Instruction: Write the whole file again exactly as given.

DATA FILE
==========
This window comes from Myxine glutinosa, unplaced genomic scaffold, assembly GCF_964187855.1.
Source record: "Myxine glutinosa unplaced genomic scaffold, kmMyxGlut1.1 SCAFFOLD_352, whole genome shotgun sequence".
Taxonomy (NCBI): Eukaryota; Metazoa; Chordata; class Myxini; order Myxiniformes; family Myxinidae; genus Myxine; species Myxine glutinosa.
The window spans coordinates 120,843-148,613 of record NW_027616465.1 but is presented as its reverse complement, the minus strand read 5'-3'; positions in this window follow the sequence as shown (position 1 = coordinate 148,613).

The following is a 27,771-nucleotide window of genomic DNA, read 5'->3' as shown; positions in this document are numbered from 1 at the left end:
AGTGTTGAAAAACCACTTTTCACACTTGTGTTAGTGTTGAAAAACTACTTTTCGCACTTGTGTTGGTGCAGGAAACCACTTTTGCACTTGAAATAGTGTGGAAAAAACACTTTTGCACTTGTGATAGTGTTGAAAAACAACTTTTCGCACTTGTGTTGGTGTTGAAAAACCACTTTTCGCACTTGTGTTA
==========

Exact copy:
This window comes from Myxine glutinosa, unplaced genomic scaffold, assembly GCF_964187855.1.
Source record: "Myxine glutinosa unplaced genomic scaffold, kmMyxGlut1.1 SCAFFOLD_352, whole genome shotgun sequence".
Taxonomy (NCBI): Eukaryota; Metazoa; Chordata; class Myxini; order Myxiniformes; family Myxinidae; genus Myxine; species Myxine glutinosa.
The window spans coordinates 120,843-148,613 of record NW_027616465.1 but is presented as its reverse complement, the minus strand read 5'-3'; positions in this window follow the sequence as shown (position 1 = coordinate 148,613).

The following is a 27,771-nucleotide window of genomic DNA, read 5'->3' as shown; positions in this document are numbered from 1 at the left end:
AGTGTTGAAAAACCACTTTTCACACTTGTGTTAGTGTTGAAAAACTACTTTTCGCACTTGTGTTGGTGCAGGAAACCACTTTTGCACTTGAAATAGTGTGGAAAAAACACTTTTGCACTTGTGATAGTGTTGAAAAACAACTTTTCGCACTTGTGTTGGTGTTGAAAAACCACTTTTCGCACTTGTGTTA